Aye, no doubt, Beinvír sighed in resignation.  For a moment she saw in her mind’s eye a great hissing cat well ‘nigh the size of a bull, with cruel scimitar’s curving from its upper jaw, a pink tongue dripping blood, and the light of mindless ferocity kindled in its eyes of yellow gold, wherein slitted black pupils opened upon the dark night of death, just like its master.  She shivered.  At the least it seemed her beloved’s suspicions of their enemy’s recovery were true.  She wondered what the following days would bring.

  When morning opened they set out again east.  ‘Naught of the Drúedain did they see upon the way.  The valley wound ‘twixt the slopes of the Ered Nimrais and a pair of steep, outlying hills ere it returned to the main track which curved south leading ‘nigh Mindolluin.  Thither in the distance rose the city of Minas Anor, dazzling white in the sun, with the light of mid-morning full upon its walls, kindling a glint of silver, bright upon the spike of the tower.  High above in the shimmering air their sight marked the banner of black emblazoned with a white tree in flower ‘neath seven stars, the heraldry of the House of Anárion.

  Helluin and Beinvír left the valley behind and walked upon a wide dirt road whereupon the ruts of many wagon wheels ran in two parallel tracks, while’st beside it lay a grassy lane for the passage of riders.  Thither at times they saw horsemen galloping, some in the livery of Gondor and some private couriers.

  Now the road wound amongst pleasant orchards and farmlands green with crops.  ‘Twas a bountiful land and much as they remembered, for it seemed little changed save that perhaps the trees and vines were older and more laden with fruit, and more homesteads stood in the hamlets off the road.  All signs reported prosperity and this gladdened their hearts.  Indeed the closer they trod to the cities, the more frequent traffic became.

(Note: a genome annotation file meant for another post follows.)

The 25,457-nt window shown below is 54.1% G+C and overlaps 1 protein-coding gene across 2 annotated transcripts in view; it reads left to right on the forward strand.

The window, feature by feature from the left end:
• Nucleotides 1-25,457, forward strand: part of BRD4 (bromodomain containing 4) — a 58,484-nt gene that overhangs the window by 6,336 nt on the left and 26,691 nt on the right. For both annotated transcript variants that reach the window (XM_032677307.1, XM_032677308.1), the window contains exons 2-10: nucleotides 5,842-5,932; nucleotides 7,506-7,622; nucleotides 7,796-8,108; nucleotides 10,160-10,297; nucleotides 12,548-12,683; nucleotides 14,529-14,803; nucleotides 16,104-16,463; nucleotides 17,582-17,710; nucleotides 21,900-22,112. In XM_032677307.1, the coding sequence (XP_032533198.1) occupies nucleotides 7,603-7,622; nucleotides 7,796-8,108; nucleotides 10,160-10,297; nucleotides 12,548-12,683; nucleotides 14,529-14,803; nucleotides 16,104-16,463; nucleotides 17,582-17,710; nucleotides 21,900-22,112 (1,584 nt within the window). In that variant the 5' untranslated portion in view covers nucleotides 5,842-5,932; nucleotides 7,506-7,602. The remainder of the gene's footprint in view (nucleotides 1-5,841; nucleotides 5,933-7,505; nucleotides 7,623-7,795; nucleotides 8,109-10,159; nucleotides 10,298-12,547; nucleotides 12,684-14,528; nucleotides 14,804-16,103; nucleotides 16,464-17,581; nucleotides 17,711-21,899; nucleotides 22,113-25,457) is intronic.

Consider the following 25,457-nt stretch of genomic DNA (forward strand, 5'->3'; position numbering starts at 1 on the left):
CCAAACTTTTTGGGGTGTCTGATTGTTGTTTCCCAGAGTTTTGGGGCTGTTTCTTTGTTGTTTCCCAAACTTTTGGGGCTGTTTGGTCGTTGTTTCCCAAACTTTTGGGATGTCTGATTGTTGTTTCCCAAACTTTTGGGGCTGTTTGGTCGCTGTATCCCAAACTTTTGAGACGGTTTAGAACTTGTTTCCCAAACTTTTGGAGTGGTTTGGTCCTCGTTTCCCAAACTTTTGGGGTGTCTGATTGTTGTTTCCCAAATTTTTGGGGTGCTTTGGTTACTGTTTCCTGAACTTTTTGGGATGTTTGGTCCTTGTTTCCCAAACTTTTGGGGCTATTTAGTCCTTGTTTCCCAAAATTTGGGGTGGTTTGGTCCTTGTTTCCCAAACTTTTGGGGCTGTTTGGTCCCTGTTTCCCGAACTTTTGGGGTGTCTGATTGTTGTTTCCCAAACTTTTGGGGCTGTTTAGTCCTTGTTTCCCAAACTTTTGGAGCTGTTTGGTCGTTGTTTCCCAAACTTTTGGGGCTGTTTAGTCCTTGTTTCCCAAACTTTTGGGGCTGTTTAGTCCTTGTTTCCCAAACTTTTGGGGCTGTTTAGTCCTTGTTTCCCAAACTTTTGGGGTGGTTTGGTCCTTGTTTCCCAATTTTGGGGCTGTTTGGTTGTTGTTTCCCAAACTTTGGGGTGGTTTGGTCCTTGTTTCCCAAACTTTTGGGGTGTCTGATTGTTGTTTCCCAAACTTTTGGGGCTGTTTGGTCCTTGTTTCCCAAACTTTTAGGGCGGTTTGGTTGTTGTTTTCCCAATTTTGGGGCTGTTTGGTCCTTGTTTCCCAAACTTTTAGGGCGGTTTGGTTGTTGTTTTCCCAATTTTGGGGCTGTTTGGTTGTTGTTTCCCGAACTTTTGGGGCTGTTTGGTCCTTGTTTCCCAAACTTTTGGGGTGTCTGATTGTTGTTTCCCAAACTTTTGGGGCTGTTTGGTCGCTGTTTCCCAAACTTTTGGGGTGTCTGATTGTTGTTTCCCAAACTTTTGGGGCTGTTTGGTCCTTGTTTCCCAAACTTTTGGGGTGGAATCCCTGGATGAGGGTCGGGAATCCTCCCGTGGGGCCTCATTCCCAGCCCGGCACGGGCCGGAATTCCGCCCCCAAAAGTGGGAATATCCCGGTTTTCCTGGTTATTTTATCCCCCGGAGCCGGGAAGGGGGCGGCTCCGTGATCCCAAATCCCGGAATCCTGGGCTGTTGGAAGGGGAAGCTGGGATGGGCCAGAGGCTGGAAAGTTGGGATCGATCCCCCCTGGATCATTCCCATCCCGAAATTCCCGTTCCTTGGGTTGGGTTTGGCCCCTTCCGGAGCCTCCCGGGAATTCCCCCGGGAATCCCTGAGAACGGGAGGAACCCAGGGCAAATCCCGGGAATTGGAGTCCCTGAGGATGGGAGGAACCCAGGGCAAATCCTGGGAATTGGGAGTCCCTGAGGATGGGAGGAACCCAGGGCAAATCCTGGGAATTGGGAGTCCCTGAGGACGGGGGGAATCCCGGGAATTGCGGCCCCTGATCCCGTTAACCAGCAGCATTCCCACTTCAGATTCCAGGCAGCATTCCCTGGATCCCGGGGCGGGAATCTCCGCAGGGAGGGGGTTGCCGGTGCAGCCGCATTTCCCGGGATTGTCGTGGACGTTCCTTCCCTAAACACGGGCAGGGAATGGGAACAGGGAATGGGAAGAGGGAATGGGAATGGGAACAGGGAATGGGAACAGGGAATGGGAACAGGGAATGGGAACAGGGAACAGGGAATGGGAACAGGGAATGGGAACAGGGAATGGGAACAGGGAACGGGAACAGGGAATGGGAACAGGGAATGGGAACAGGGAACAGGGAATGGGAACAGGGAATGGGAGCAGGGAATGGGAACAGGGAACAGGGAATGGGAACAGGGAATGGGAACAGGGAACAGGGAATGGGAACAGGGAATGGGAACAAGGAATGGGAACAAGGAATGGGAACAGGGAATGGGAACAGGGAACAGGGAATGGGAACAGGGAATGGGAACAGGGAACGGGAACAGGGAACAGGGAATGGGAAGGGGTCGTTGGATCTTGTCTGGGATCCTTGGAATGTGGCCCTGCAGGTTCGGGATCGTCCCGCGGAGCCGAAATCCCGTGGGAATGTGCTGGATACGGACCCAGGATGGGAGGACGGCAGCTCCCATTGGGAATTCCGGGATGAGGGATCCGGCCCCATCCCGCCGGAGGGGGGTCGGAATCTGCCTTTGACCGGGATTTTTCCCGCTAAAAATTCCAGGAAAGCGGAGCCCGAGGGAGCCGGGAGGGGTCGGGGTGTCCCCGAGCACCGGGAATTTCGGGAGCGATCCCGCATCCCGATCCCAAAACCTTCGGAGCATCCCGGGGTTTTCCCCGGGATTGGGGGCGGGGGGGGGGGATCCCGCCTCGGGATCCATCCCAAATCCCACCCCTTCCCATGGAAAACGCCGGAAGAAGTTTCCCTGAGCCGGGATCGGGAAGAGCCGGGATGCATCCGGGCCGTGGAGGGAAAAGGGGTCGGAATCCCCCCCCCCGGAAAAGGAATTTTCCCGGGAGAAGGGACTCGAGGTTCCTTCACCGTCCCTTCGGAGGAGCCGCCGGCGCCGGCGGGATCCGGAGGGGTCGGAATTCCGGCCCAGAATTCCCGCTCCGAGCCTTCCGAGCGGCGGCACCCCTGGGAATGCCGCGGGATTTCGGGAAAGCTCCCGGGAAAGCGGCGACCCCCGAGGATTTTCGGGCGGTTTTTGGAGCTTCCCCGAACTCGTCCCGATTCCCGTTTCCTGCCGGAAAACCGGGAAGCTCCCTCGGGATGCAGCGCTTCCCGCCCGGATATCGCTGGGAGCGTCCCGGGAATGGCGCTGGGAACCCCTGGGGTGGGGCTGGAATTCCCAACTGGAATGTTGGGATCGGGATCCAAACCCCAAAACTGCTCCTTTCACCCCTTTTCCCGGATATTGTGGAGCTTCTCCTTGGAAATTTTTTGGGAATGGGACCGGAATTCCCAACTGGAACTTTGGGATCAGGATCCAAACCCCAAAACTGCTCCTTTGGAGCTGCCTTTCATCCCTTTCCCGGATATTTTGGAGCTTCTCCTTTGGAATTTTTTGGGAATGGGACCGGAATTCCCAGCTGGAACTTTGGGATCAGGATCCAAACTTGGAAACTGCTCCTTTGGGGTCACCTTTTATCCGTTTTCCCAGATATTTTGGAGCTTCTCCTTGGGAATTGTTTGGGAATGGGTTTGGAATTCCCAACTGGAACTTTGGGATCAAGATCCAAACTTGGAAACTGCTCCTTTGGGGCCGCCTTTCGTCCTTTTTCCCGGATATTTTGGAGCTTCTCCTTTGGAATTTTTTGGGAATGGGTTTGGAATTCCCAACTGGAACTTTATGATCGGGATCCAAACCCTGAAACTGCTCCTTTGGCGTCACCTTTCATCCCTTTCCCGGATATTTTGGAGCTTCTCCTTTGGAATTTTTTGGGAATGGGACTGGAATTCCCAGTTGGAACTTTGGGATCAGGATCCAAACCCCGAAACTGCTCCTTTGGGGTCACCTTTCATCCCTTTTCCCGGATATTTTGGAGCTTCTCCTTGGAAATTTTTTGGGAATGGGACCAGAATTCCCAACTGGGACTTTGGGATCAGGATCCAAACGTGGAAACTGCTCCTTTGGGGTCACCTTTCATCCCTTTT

‘Twas after an hour’s walk that they came to a crossroads whereat one way led west to Minas Arnor and the other east to Osgiliath upon Anduin.  The road continued on straight as well, leading thence towards the southern fiefs, to Pelargir and Belfalas.  Upon that way the track wound beside the great river, following its curve west about Emyn Arnen ere it swung back east and made its way at last down to the sea.  The Elves turned east, towards Osgiliath, wherein the Dome of Stars was’t just visible amidst the towers and bridges of the city.

  Now upon their trek thither, Helluin found herself helpless to ignore the memory of her ignominious arrival in the city aforetime, and her flight while’st a captive of Thorondor.  Stupid buzzard, she thought, save for his meddling I should hath thrown down the Enemy once and for all.  Thence this realm and all others should know peace.  Verily I deem his wisdom proceeds from an addled egg.  She huffed as she walked, while’st beside her Beinvír regarded her askance, unsure of the germ of her mood.

  Helluin’s mood was’t no less dour when the two came upon a pair of soldiers of Gondor making their way from Osgiliath to Minas Anor.  The Men were arguing in barely hushed tones which nevertheless came clearly to the Elves’ sharp ears.

  “’Twas surely some slip of thy tongue as hast consigned us thither to stand guard upon yonder walls for a fortnight,” the taller of the two carped.  He hefted his pack higher upon his stiff shoulders and fixed his companion with a bloodshot and scathing glance.  The network of capillaries lacing his nose shone out against the pallor of his complexion.